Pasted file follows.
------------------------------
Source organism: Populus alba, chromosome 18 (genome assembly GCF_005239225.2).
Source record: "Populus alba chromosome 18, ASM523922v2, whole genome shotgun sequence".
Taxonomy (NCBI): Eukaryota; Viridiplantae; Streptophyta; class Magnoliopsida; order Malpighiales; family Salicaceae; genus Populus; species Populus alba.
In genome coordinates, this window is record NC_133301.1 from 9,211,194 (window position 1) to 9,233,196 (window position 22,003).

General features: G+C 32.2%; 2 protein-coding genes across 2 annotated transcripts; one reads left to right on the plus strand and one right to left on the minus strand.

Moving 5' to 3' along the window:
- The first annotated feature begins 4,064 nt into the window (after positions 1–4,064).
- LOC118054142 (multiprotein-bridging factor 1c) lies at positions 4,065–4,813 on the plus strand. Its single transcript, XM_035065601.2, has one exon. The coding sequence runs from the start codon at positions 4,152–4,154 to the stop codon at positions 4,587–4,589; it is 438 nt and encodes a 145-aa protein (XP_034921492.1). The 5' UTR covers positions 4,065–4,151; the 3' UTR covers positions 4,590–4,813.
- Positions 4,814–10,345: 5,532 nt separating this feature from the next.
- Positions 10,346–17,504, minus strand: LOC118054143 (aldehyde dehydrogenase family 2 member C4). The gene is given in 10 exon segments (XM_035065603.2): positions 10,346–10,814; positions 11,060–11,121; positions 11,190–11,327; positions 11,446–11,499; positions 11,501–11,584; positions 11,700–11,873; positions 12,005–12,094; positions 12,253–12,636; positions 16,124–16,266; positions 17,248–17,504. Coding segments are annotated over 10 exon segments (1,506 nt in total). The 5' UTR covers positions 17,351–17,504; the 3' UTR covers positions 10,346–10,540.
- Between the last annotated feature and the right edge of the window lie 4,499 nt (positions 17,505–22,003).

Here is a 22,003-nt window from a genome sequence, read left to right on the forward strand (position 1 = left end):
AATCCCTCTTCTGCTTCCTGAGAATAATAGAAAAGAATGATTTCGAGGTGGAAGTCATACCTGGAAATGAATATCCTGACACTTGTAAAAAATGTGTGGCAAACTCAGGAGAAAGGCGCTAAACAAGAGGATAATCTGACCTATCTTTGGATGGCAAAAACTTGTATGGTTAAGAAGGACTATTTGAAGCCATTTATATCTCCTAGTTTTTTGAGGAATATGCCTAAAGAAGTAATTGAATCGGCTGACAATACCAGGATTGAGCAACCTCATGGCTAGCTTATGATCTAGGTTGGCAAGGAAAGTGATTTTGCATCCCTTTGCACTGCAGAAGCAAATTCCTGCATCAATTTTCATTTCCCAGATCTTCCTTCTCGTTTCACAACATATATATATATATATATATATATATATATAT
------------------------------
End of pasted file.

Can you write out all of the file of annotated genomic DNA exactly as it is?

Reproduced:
Source organism: Populus alba, chromosome 18 (genome assembly GCF_005239225.2).
Source record: "Populus alba chromosome 18, ASM523922v2, whole genome shotgun sequence".
Taxonomy (NCBI): Eukaryota; Viridiplantae; Streptophyta; class Magnoliopsida; order Malpighiales; family Salicaceae; genus Populus; species Populus alba.
In genome coordinates, this window is record NC_133301.1 from 9,211,194 (window position 1) to 9,233,196 (window position 22,003).

General features: G+C 32.2%; 2 protein-coding genes across 2 annotated transcripts; one reads left to right on the plus strand and one right to left on the minus strand.

Moving 5' to 3' along the window:
- The first annotated feature begins 4,064 nt into the window (after positions 1–4,064).
- LOC118054142 (multiprotein-bridging factor 1c) lies at positions 4,065–4,813 on the plus strand. Its single transcript, XM_035065601.2, has one exon. The coding sequence runs from the start codon at positions 4,152–4,154 to the stop codon at positions 4,587–4,589; it is 438 nt and encodes a 145-aa protein (XP_034921492.1). The 5' UTR covers positions 4,065–4,151; the 3' UTR covers positions 4,590–4,813.
- Positions 4,814–10,345: 5,532 nt separating this feature from the next.
- Positions 10,346–17,504, minus strand: LOC118054143 (aldehyde dehydrogenase family 2 member C4). The gene is given in 10 exon segments (XM_035065603.2): positions 10,346–10,814; positions 11,060–11,121; positions 11,190–11,327; positions 11,446–11,499; positions 11,501–11,584; positions 11,700–11,873; positions 12,005–12,094; positions 12,253–12,636; positions 16,124–16,266; positions 17,248–17,504. Coding segments are annotated over 10 exon segments (1,506 nt in total). The 5' UTR covers positions 17,351–17,504; the 3' UTR covers positions 10,346–10,540.
- Between the last annotated feature and the right edge of the window lie 4,499 nt (positions 17,505–22,003).

Here is a 22,003-nt window from a genome sequence, read left to right on the forward strand (position 1 = left end):
AATCCCTCTTCTGCTTCCTGAGAATAATAGAAAAGAATGATTTCGAGGTGGAAGTCATACCTGGAAATGAATATCCTGACACTTGTAAAAAATGTGTGGCAAACTCAGGAGAAAGGCGCTAAACAAGAGGATAATCTGACCTATCTTTGGATGGCAAAAACTTGTATGGTTAAGAAGGACTATTTGAAGCCATTTATATCTCCTAGTTTTTTGAGGAATATGCCTAAAGAAGTAATTGAATCGGCTGACAATACCAGGATTGAGCAACCTCATGGCTAGCTTATGATCTAGGTTGGCAAGGAAAGTGATTTTGCATCCCTTTGCACTGCAGAAGCAAATTCCTGCATCAATTTTCATTTCCCAGATCTTCCTTCTCGTTTCACAACATATATATATATATATATATATATATATATAT